Climbing interest rates and scarce capital have turned the mood in the infrastructure industry sour. But the Union Budget of February 28 could turn this mood around if it encourages the government speed up the awarding of key projects.
As of now, the odds are stacked heavily against the sector. Infra companies are waiting to hear the government's vision for the sector from Finance Minister Pranab Mukherjee. The ruling parties have historically used the occasion as much to signal their policy directions as to make an income and expenditure statement.
There has not been much action in the sector lately. GMR Group's Chief Financial Officer A Subba Rao minces no words when calling the government inactive on infrastructure. The government, he suggests, must identify projects in airports, seaports, highways etc and take steps to award these projects under the public-private partnership (PPP) mode. According to him, the government must introduce incentives in contracts that will encourage better management of public assets by the winning bidder.
Many airports are waiting for a face lift. "It is not enough if an airport such as Chennai and Kolkata are expanded, but they needed to be maintained,'' says Rao. He insists the government awards Chennai and Kolkata airports to the private sector in the same way it did Mumbai, Delhi, Bangalore and Hyderabad. As for the power sector, he says, delay in land acquisitions is holding up capacity additions.
On developing expressways, senior officials in the highways ministry are of the view that citizens can hope to see the addition of 20 km length a day only if the pace at which projects are awarded picks up substantially. The country could see 20 km of four-lane highways being added each day after two years only if 15,000 km length of projects is awarded and under implementation. As of now, there is only about 3,000 km length of projects under implementation. In the nine-month period from April 2010, the length added was only 3.9 km a day. The new minister, CPJoshi, has said his priority is quality and safety of the highways being built, rather than the length.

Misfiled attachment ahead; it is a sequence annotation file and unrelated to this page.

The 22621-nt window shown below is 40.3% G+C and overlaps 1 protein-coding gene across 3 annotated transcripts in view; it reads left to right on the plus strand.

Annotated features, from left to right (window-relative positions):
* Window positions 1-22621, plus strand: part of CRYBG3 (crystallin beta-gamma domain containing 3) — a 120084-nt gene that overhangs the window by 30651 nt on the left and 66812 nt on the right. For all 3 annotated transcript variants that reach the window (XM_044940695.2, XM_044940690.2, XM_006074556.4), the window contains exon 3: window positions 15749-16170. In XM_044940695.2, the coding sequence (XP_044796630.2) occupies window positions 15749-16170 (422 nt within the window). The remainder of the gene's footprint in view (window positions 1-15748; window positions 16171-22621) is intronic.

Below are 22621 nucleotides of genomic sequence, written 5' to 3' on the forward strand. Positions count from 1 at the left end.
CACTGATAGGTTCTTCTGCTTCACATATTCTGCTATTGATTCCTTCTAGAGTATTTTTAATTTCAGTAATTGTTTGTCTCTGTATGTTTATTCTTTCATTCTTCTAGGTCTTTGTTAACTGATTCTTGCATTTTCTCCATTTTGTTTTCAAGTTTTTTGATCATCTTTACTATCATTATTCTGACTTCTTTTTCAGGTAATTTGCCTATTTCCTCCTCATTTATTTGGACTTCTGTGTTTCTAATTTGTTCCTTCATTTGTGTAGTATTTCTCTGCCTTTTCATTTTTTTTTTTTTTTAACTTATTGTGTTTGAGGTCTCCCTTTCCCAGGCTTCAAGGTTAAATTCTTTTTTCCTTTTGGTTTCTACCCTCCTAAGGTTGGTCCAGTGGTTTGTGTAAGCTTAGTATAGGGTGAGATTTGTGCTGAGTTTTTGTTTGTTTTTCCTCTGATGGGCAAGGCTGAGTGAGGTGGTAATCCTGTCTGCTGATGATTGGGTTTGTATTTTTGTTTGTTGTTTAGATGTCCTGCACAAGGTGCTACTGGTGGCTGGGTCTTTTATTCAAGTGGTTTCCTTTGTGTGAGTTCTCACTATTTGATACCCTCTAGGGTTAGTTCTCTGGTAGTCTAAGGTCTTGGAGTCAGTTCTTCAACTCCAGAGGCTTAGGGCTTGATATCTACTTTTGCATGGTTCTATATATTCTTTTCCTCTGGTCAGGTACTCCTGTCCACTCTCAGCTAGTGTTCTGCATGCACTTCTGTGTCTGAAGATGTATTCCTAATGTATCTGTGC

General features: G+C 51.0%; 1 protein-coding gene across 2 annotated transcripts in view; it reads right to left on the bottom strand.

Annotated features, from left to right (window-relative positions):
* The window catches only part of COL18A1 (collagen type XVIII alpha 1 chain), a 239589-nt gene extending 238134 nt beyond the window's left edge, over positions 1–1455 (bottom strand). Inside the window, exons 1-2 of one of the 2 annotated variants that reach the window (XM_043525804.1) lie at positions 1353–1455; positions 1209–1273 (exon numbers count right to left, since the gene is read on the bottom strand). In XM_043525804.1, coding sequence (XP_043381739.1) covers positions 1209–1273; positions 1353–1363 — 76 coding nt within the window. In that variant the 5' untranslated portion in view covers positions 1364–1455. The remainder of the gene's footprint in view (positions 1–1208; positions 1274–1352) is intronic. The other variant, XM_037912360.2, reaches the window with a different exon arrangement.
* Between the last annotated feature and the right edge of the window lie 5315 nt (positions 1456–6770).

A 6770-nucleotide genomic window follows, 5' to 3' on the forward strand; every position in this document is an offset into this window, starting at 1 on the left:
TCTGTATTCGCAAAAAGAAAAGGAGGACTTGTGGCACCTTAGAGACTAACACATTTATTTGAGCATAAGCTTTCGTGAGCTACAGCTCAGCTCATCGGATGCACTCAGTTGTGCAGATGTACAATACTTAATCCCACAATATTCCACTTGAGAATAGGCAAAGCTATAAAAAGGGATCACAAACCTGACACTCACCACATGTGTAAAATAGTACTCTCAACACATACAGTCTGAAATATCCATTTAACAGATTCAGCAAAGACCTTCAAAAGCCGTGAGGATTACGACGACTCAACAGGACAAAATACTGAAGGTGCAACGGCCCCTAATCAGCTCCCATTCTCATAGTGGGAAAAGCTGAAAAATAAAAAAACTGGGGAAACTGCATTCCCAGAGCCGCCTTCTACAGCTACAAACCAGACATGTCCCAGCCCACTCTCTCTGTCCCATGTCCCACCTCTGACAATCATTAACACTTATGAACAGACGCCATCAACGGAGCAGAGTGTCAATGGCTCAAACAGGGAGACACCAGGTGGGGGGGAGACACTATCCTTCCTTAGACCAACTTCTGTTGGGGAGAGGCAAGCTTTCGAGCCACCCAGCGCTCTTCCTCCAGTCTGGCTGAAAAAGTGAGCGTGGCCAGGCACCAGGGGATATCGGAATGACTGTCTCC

According to Chander S Bansal, director & CEO of the Hyderabad-based infrastructure firm Rithwik Projects, the performance on the roads depends on how much financing is going to be available with banks for the sector. "Banks typically allocate a share of funds available with them for roads, and we have to see if that goes up or comes down this year. The number of projects awarded has to be proportionately matched by debts. If NHAI awards a large number of projects in one year, that does not mean all of them can achieve financial closure because of the sectoral lending caps that banks have. Projects require 70 percent of costs by way of debts. But, on the other hand, the pace of project execution will get hastened only if more projects are awarded every year.''
At present, long term financing is not available to the infrastructure sector. "We need to salute the banks: they have continued to support the infrastructure sector though their sources are not long term," says Rao.
The companies, nevertheless, stand to gain from what the Finance Minister did last year: extending additional tax sops to individual taxpayers who invest in infrastructure bonds. L&T and IDFC have had successful issues because of this.